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New Symptoms, a Sign of Disease Progression

This has been a week of discoveries. I had been having some new symptoms that I just could not seem to shake. I am currently investigating what may be a root cause. It has been determined that my asthma is maybe progressing. Say what? I was nervous that my good streak of at least mostly stable disease was changing? How can this be possible? It seemed like it took me forever to get me to this point of stability.

My disease is considered to be mostly lung based, however, a recent diagnosis of nasal polyps seems to be shifting the tide to asthma with chronic rhinosinusitis with nasal polyps CRSsNP). This has been associated with poorer asthma control.3 The current plan is to get a handle on the polyps and see if sinus surgery may be helpful and a reevaluation of lung function to see if there are other progressions that have also occurred. This had me considering, how did I get here?

The progression of asthma

It is considered that asthma progression in adulthood is measured by a loss of lung function. 1 While there have been a couple of studies that have primarily focused on the loss of lung function as criteria for disease progression, there are thoughts that this theory may be inconclusive. Researchers are still working on exact causes and processes. With the rise in precision medicine, this theory will expand and be more definitive. In general, it is thought that during severe exacerbations, airway remodeling accelerates and results in a decrease in lung function. While there has been significant focus on a loss of lung function, it may not be the only player. Identifying patients that may be at the greatest risk for loss of lung function over time poses clinical challenges.2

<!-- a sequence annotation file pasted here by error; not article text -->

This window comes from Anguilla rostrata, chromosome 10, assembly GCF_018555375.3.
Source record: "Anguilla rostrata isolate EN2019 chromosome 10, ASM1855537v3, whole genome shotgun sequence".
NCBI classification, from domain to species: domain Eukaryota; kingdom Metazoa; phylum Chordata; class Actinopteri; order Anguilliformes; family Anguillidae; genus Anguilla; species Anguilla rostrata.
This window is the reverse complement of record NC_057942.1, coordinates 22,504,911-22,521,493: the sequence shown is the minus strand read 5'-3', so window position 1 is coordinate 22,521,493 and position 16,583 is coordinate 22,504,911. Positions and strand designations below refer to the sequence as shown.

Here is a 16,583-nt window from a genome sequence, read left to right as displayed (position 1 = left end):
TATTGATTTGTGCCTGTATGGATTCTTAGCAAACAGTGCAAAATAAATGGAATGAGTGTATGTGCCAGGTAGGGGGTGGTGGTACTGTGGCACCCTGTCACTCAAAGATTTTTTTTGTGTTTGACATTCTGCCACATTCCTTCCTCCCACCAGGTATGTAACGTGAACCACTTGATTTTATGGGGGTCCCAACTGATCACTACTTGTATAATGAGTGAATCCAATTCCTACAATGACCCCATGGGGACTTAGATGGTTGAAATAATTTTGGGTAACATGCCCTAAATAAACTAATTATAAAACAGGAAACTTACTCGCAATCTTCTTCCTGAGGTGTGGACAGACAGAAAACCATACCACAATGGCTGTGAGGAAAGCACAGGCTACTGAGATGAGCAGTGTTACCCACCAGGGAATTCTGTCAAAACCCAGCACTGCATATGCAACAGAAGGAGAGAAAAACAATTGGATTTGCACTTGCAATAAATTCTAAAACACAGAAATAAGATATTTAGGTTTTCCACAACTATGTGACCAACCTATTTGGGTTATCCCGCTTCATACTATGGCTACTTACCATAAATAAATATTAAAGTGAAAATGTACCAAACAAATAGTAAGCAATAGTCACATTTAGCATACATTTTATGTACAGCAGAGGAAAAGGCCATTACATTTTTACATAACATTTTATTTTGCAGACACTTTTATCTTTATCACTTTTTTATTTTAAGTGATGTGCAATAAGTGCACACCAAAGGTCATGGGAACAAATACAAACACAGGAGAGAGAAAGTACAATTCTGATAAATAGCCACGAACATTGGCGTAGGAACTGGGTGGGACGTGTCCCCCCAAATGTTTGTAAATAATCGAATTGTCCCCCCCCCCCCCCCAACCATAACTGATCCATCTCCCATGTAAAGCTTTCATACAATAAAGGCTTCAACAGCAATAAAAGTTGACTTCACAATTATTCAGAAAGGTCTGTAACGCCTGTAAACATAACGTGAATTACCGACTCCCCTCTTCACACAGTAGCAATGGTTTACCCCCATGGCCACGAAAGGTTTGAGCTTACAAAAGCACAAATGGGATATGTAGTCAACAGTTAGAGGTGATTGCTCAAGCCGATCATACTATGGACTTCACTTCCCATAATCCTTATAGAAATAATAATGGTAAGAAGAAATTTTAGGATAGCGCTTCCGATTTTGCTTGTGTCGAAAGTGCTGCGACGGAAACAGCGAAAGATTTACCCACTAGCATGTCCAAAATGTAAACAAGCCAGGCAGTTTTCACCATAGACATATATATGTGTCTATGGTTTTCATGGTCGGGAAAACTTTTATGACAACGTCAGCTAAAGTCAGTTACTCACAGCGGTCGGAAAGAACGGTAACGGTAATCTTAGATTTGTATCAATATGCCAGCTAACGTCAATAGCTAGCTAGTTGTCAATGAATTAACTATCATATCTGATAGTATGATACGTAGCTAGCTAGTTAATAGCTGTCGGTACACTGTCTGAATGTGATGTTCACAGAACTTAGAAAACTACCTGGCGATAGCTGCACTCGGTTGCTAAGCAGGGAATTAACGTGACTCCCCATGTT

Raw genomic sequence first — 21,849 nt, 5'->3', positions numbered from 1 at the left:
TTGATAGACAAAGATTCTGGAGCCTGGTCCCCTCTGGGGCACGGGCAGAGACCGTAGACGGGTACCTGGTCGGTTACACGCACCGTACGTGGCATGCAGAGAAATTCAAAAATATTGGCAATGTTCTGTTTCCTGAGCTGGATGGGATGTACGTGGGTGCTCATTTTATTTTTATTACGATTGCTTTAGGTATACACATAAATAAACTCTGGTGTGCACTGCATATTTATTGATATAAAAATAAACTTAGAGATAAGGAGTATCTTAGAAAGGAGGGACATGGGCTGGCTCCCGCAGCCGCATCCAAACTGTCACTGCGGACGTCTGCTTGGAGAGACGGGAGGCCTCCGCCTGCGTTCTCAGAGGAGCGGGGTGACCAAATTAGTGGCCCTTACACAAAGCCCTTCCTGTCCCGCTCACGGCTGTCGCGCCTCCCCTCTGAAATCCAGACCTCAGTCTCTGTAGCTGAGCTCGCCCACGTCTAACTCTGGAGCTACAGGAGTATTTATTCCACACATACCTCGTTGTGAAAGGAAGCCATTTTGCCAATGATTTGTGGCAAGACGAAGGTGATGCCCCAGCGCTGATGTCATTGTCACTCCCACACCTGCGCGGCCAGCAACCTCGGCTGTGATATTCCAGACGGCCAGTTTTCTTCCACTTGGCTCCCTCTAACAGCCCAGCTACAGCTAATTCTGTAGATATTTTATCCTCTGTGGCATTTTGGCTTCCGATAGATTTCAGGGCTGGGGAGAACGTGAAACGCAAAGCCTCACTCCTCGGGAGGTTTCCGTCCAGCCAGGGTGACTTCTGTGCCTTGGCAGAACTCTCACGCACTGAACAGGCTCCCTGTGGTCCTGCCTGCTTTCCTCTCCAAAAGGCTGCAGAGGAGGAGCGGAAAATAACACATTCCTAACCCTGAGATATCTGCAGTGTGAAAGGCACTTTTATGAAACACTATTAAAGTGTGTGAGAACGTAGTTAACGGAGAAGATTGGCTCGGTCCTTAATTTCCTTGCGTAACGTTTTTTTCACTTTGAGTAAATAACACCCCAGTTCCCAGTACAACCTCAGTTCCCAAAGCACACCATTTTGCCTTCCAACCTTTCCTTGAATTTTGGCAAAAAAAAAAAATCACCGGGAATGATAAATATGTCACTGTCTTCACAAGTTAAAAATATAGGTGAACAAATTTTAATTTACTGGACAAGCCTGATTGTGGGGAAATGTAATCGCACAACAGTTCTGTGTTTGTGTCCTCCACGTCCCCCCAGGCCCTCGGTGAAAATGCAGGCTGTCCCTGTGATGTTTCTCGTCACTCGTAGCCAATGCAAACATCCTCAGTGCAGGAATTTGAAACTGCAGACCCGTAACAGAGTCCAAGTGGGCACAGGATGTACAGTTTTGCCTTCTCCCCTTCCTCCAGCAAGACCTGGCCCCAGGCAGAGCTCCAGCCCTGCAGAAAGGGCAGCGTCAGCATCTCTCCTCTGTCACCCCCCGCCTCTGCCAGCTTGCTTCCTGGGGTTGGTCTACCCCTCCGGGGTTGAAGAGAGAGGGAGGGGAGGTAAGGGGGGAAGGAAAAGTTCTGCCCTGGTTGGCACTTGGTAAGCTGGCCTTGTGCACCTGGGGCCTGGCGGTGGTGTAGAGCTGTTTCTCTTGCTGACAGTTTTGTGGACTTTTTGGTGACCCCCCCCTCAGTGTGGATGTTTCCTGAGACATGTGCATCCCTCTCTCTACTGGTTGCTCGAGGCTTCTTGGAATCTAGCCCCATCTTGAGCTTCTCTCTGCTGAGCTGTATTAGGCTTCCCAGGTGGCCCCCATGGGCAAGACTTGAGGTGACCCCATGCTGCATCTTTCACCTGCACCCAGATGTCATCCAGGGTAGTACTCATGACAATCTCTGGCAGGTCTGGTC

What about the role of exacerbations in disease progression?

Acute exacerbations contribute to disease progression through the possible impact of airway structural changes. These changes may contribute to airway and peripheral lung remodeling, or alveolar wall changes and loss of elastic recoil.3

Researchers are currently looking at defining the biological mechanisms of exacerbations. With the mechanism we can identify what may lead to changes, hopefully, the development of treatments will follow.

Have you gone through disease progression? I would love to hear about your experiences.

This article represents the opinions, thoughts, and experiences of the author; none of this content has been paid for by any advertiser. The Asthma.net team does not recommend or endorse any products or treatments discussed herein. Learn more about how we maintain editorial integrity here.

  1. Rasmussen, F., Taylor, D.R., Flannery, E.M., Cowan, J.O., Greene, J.M., Herbison, G.P. et al. Risk factors for airway remodeling in asthma manifested by a low post-bronchodilator FEV1/vital capacity ratio: a longitudinal population study from childhood to adulthood. Am J Respir Crit Care Med. 2002;165: 1480–1488
  2. Clinical assessment of asthma progression in children and adultsSpahn, Joseph D. et al.Journal of Allergy and Clinical Immunology , Volume 121 , Issue 3 , 548 - 5573. https://www.atsjournals.org/doi/full/10.1513/pats.2306026